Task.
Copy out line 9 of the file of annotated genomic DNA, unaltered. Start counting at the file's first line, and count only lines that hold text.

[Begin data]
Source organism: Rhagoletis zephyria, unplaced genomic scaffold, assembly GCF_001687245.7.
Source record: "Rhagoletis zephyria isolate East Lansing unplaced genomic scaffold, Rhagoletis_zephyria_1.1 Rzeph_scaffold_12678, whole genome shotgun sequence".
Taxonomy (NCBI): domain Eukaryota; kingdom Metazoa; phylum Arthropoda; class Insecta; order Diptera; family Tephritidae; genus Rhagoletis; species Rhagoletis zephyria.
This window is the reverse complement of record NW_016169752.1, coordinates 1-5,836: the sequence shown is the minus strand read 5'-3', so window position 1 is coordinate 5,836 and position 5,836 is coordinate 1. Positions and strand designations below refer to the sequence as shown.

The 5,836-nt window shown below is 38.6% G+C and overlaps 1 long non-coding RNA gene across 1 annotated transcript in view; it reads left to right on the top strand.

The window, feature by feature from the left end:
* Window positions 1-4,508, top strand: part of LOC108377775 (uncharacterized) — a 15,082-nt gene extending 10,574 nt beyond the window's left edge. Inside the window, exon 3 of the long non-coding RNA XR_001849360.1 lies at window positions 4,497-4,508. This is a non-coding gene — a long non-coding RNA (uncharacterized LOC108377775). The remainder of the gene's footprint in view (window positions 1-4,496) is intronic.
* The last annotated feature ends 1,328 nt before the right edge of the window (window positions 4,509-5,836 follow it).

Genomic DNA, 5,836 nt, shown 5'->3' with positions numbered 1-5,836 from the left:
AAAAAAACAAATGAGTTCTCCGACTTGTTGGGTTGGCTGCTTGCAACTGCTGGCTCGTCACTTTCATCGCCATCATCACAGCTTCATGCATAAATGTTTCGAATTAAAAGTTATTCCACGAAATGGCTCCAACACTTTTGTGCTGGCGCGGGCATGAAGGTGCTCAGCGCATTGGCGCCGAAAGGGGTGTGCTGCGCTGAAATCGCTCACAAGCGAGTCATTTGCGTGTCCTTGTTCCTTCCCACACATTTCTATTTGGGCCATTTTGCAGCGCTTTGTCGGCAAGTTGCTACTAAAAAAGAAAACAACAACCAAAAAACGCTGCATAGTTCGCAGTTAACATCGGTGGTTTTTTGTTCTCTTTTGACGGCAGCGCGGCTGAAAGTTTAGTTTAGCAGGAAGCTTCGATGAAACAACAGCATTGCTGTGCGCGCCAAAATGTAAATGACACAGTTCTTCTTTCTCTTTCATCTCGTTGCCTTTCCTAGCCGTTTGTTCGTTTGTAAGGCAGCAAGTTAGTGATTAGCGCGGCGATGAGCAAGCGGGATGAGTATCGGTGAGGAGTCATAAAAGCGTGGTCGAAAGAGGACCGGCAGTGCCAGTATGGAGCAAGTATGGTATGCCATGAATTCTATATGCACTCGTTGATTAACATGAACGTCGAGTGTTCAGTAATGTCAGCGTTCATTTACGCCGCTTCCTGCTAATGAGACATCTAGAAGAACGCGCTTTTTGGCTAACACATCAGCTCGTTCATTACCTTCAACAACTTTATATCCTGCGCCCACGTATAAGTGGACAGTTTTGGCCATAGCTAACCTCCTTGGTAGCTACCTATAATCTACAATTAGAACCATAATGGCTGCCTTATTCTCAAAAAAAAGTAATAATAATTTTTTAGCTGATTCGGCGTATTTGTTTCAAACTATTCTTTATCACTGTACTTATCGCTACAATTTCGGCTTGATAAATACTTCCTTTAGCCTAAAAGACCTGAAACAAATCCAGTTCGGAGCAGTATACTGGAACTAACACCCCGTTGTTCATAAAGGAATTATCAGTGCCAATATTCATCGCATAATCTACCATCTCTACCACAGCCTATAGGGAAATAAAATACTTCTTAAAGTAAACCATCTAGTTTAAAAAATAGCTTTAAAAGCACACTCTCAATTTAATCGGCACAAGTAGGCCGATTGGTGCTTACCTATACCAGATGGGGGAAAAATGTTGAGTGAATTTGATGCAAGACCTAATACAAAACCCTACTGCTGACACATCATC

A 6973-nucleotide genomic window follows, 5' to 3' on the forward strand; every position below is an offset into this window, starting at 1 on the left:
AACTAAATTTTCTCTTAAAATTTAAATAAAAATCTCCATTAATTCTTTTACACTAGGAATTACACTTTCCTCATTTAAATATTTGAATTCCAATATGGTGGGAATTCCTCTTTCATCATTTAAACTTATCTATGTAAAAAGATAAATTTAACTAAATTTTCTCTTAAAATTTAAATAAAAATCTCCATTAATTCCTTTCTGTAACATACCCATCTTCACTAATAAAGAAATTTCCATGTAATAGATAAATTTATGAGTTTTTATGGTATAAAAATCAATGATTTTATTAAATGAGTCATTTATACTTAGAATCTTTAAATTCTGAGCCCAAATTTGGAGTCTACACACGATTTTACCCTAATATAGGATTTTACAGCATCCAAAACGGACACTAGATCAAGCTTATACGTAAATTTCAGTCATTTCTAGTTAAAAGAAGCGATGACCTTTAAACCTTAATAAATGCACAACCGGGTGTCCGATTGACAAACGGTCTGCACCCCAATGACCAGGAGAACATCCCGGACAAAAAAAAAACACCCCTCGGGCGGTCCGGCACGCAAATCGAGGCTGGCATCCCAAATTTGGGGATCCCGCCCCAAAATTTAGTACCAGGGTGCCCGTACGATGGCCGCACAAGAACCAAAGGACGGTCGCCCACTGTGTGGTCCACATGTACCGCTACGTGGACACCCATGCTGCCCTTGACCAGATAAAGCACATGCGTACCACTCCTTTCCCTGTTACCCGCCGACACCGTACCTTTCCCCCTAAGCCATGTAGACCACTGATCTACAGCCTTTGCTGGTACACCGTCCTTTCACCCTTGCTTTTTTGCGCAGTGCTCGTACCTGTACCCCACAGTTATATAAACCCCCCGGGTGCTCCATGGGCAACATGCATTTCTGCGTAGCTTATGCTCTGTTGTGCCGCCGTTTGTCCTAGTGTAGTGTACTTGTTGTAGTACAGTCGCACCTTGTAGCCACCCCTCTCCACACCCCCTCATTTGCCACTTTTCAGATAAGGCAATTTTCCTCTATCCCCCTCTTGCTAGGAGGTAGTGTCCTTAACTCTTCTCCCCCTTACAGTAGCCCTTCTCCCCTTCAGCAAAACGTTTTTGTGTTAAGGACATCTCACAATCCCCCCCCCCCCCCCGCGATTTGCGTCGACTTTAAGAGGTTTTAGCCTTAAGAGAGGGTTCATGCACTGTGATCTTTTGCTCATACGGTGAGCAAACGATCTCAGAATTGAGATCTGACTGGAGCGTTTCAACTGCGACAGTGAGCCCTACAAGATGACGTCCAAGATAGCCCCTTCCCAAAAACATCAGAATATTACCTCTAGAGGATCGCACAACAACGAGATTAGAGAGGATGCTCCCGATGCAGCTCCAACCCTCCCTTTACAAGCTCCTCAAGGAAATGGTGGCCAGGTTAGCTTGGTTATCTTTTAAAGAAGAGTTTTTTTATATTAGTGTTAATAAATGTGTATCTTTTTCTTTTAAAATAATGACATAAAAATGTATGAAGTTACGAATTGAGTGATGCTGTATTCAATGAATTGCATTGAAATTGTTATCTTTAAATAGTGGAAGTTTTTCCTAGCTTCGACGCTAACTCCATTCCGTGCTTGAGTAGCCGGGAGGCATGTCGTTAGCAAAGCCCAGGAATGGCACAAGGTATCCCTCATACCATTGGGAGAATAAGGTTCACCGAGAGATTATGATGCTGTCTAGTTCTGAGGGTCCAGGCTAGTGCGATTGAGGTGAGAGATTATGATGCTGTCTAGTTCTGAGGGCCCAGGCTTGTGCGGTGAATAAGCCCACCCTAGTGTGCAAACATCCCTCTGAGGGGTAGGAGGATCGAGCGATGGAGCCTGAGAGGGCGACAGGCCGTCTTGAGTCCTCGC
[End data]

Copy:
Genomic DNA, 5,836 nt, shown 5'->3' with positions numbered 1-5,836 from the left: